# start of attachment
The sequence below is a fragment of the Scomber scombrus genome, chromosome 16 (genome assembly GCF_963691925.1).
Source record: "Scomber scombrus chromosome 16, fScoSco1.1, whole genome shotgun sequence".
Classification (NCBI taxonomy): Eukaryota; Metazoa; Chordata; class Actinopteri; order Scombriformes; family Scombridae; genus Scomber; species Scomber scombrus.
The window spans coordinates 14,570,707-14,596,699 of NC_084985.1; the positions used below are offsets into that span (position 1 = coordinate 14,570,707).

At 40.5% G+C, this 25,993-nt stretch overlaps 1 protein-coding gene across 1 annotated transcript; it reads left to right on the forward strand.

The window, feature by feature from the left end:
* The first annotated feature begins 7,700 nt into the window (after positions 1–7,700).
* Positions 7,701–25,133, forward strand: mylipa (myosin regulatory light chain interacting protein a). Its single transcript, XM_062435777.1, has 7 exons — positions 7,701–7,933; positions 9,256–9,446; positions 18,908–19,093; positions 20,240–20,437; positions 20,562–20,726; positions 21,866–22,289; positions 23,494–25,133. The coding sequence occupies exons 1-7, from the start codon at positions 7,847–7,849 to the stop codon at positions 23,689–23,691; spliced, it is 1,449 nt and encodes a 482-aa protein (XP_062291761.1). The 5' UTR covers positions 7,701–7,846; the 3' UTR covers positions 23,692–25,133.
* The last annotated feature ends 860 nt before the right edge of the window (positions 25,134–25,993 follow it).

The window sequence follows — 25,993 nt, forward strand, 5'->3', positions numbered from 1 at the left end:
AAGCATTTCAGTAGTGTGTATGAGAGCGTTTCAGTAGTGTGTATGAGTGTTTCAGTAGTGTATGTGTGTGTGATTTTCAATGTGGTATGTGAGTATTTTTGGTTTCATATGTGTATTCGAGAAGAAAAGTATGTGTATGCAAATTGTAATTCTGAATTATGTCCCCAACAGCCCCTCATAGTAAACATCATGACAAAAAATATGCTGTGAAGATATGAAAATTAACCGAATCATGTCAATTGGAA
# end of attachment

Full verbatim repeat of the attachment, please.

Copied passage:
The sequence below is a fragment of the Scomber scombrus genome, chromosome 16 (genome assembly GCF_963691925.1).
Source record: "Scomber scombrus chromosome 16, fScoSco1.1, whole genome shotgun sequence".
Classification (NCBI taxonomy): Eukaryota; Metazoa; Chordata; class Actinopteri; order Scombriformes; family Scombridae; genus Scomber; species Scomber scombrus.
The window spans coordinates 14,570,707-14,596,699 of NC_084985.1; the positions used below are offsets into that span (position 1 = coordinate 14,570,707).

At 40.5% G+C, this 25,993-nt stretch overlaps 1 protein-coding gene across 1 annotated transcript; it reads left to right on the forward strand.

The window, feature by feature from the left end:
* The first annotated feature begins 7,700 nt into the window (after positions 1–7,700).
* Positions 7,701–25,133, forward strand: mylipa (myosin regulatory light chain interacting protein a). Its single transcript, XM_062435777.1, has 7 exons — positions 7,701–7,933; positions 9,256–9,446; positions 18,908–19,093; positions 20,240–20,437; positions 20,562–20,726; positions 21,866–22,289; positions 23,494–25,133. The coding sequence occupies exons 1-7, from the start codon at positions 7,847–7,849 to the stop codon at positions 23,689–23,691; spliced, it is 1,449 nt and encodes a 482-aa protein (XP_062291761.1). The 5' UTR covers positions 7,701–7,846; the 3' UTR covers positions 23,692–25,133.
* The last annotated feature ends 860 nt before the right edge of the window (positions 25,134–25,993 follow it).

The window sequence follows — 25,993 nt, forward strand, 5'->3', positions numbered from 1 at the left end:
AAGCATTTCAGTAGTGTGTATGAGAGCGTTTCAGTAGTGTGTATGAGTGTTTCAGTAGTGTATGTGTGTGTGATTTTCAATGTGGTATGTGAGTATTTTTGGTTTCATATGTGTATTCGAGAAGAAAAGTATGTGTATGCAAATTGTAATTCTGAATTATGTCCCCAACAGCCCCTCATAGTAAACATCATGACAAAAAATATGCTGTGAAGATATGAAAATTAACCGAATCATGTCAATTGGAA